Three merchant vessels involved in the rescue of migrants will be awarded certificates.


Industry partners could still do more to ensure the safety of crews, says INTERCARGO, as it has submitted its latest Bulk Carrier Casualty Report to the Sub-Committee on IMO Instruments (III 8), convening at the end of the month.

Despite high levels of awareness from shipowners themselves of the dangers of improperly loaded cargo, the Report identified that liquefaction continues to be the greatest contributor to loss of life in the bulk sector. In the last ten years the lives of 70 seafarers were lost as a result of five bulk carrier casualties, four carrying nickel ore and one carrying bauxite.

Image for representation purpose only

During this period the Report identifies a total of 27 bulk carriers over 10,000 dwt as total losses, and 92 crew members lost their lives. Liquefaction accounted for 18.5% of the total vessel casualties in the past ten years yet was the cause of 76.1% of the total loss of life.

The Report highlighted that not only were IMSBC Code requirements not being followed, especially in relation to testing and certification of cargo condition, but that there was also lack of adequate assessment and monitoring of the condition of cargoes being loaded in the cargo holds by representatives of all interests.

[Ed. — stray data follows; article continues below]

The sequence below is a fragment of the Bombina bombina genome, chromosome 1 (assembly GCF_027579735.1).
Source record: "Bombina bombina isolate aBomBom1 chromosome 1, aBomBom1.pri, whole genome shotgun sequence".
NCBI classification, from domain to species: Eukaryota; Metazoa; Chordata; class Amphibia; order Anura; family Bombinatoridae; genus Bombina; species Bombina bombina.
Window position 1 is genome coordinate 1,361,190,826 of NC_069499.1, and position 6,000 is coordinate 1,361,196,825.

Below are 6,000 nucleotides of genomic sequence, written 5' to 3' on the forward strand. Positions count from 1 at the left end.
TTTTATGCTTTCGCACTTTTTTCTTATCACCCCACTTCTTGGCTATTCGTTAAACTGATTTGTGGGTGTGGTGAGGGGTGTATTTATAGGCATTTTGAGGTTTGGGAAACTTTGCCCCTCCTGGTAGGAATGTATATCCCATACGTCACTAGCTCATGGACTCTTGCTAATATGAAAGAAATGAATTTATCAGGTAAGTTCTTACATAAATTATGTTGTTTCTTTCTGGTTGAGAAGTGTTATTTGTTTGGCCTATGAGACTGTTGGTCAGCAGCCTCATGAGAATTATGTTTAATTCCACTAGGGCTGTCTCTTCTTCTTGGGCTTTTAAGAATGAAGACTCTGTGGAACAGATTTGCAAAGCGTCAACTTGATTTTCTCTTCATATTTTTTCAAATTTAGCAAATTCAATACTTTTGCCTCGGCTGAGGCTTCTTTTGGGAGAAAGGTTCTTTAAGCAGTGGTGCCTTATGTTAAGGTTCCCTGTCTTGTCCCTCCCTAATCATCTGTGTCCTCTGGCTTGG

Uttam Kumar Jaiswal, Vice-Chairman of INTERCARGO says: “Unusually, this report is not targeted at ship operators. They are well aware of the risks to their crews and their vessels caused by carrying cargos prone to liquefaction and make every effort they can to mitigate those risks.

“It is the lack of consolidated effort and commitment from many stakeholders to resolve the problem that is evident. These can include shippers, receivers and port state authorities at loading and discharging ports. We need action from those our industry relies upon for its safety – the IMO, legislators, and suppliers to ensure that that the minimum obligations under the IMSBC Code are properly fulfilled. The industry is simply talking to itself, if we cannot force action from our other stakeholder groups.

“INTERCARGO urges all shipowners, operators, and seafarers to exercise extreme caution when accepting, for carriage, nickel ore, bauxite, iron ore fines, ball clay and other cargoes that have the potential to liquefy. They need to be especially cautious when loading during a wet season as is currently being experienced in certain parts of South-East Asia and West Africa. We would like to stress the importance of adhering to the provisions in the International Maritime Solid Bulk Cargoes Code (IMSBC Code) to ensure the safety of lives at sea and the safe transportation of dry bulk cargoes.”

The Report highlights grounding as the most common reported cause of bulk carrier losses from 2012 to 2021, with 13 casualties, representing 48.1% of total losses. The investigation reports available highlight that human error both operationally and in navigation contributed to the majority of the 13 casualties.